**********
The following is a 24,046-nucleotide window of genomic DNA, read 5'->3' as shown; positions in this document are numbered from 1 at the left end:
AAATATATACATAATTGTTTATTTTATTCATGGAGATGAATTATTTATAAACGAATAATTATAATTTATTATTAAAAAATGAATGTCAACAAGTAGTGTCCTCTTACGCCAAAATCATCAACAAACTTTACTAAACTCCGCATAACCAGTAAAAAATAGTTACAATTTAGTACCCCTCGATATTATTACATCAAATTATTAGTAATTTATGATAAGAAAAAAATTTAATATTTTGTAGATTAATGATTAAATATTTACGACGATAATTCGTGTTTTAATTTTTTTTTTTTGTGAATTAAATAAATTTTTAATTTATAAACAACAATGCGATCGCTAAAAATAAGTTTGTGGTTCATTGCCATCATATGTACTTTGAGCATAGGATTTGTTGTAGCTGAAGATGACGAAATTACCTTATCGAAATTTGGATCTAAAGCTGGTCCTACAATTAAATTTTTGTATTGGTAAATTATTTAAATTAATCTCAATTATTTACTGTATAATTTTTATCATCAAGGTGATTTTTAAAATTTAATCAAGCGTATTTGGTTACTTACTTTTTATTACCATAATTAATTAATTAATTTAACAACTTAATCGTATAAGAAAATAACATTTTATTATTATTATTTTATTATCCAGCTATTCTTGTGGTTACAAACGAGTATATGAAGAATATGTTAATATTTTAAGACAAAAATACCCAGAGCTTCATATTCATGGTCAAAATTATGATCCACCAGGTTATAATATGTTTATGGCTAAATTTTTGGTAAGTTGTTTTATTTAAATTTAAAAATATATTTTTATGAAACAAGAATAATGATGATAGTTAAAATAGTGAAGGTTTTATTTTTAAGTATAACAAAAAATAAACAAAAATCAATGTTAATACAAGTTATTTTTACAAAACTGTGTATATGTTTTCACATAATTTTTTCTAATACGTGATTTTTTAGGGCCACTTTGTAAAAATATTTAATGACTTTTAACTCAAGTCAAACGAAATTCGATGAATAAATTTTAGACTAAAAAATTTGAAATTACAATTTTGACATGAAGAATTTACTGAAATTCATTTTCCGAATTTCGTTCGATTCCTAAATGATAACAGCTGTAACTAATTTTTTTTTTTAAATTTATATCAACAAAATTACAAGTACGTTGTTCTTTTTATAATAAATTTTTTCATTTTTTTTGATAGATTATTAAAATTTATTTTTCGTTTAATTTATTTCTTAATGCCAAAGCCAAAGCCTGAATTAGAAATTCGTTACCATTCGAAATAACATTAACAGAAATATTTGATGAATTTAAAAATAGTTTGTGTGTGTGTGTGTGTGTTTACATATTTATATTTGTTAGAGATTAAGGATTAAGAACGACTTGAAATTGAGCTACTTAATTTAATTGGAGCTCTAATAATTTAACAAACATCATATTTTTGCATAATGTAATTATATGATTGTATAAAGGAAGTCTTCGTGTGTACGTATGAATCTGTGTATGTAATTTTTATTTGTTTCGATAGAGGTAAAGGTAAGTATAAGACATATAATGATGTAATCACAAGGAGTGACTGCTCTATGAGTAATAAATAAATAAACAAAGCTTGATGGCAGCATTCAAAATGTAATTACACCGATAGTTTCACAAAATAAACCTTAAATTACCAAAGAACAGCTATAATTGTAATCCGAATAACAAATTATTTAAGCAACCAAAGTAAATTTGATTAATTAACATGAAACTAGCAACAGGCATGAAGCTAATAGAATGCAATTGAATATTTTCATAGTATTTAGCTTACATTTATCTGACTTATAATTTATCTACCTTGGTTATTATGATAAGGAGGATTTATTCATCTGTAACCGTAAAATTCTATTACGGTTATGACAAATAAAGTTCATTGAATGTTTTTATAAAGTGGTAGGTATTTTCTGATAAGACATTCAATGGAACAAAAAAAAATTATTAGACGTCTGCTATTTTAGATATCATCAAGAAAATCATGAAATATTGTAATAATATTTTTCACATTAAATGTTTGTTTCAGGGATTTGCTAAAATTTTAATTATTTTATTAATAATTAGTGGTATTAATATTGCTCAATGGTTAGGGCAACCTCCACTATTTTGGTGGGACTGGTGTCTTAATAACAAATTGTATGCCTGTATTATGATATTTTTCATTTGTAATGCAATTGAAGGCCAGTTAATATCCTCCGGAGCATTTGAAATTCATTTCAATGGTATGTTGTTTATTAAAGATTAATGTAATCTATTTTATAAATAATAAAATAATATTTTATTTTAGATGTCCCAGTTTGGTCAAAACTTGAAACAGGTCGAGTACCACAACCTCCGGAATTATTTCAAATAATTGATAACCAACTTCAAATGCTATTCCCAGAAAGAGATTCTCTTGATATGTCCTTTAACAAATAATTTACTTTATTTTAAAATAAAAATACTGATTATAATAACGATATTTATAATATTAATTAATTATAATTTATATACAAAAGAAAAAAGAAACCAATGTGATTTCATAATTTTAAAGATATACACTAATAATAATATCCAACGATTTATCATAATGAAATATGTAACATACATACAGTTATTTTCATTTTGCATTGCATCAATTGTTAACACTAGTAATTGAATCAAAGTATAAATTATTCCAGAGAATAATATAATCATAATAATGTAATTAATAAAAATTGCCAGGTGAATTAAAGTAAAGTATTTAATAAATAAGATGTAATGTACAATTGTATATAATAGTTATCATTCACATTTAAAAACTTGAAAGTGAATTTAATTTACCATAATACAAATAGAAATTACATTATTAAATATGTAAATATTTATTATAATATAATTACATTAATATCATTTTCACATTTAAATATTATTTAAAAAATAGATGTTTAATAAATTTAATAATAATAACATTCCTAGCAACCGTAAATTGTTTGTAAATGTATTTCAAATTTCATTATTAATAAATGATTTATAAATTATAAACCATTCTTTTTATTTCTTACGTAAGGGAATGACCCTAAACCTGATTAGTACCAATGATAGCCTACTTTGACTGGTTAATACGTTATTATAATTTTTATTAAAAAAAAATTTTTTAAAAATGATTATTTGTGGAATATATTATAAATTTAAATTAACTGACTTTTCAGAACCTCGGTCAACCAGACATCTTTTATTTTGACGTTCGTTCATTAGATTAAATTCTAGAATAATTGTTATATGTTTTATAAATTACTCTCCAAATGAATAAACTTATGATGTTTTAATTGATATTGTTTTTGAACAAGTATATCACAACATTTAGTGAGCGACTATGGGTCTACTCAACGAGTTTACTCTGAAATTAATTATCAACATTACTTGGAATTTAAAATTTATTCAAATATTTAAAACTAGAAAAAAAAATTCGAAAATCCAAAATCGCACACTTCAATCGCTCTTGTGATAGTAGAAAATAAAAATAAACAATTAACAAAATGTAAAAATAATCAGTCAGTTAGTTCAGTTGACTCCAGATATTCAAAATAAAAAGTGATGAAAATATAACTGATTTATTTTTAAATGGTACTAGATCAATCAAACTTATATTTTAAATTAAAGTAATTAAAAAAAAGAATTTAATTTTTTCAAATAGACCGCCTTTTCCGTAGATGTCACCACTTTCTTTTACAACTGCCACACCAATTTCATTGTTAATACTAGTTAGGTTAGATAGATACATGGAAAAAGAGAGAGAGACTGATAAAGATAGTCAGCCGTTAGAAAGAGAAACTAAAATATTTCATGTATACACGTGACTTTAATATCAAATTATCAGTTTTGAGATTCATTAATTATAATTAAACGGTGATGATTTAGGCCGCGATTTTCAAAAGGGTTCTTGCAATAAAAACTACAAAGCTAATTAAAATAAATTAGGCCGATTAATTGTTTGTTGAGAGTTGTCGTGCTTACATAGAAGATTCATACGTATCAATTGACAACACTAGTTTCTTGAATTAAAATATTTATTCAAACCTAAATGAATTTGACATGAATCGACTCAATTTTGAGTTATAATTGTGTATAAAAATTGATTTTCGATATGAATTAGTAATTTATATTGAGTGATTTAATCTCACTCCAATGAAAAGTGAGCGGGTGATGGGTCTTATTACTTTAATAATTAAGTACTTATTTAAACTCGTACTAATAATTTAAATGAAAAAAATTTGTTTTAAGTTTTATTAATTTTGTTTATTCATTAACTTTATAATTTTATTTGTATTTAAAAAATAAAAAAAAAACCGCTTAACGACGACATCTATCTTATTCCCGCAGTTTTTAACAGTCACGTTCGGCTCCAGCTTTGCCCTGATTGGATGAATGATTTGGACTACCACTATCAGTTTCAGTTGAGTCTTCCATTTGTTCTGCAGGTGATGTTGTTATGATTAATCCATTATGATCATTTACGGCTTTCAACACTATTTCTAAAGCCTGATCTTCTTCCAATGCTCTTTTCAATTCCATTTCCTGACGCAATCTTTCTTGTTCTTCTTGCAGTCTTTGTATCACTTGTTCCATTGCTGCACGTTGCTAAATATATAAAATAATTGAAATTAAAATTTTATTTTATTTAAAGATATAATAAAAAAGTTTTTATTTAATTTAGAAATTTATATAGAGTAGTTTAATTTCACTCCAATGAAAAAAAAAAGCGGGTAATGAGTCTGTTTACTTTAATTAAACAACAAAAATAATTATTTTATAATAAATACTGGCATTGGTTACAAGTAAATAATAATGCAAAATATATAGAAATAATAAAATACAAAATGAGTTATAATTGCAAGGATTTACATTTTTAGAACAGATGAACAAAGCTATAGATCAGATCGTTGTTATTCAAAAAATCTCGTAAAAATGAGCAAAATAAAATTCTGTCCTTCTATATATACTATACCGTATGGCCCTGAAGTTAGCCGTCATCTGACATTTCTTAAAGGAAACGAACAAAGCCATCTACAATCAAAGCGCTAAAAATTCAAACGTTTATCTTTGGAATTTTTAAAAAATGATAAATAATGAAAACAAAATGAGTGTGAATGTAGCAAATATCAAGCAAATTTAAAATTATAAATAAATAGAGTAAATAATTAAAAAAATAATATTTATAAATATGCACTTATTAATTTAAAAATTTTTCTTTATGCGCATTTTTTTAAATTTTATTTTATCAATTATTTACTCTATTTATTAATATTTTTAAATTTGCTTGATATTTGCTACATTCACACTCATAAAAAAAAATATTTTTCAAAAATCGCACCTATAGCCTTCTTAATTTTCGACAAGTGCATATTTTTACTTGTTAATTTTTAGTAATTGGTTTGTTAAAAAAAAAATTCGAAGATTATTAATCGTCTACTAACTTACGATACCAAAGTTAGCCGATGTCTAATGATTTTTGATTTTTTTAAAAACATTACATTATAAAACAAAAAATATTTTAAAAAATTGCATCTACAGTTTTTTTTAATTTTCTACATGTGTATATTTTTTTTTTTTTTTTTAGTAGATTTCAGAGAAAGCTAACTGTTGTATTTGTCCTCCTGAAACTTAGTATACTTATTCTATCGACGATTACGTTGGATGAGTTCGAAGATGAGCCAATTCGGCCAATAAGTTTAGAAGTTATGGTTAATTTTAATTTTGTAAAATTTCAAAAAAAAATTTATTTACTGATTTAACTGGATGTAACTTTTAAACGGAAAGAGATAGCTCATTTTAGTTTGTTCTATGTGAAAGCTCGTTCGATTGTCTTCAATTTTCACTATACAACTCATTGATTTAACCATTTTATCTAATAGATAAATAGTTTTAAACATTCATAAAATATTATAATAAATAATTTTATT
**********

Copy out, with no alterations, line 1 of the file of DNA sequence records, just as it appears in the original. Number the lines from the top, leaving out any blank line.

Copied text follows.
The following is a 24,046-nucleotide window of genomic DNA, read 5'->3' as shown; positions in this document are numbered from 1 at the left end: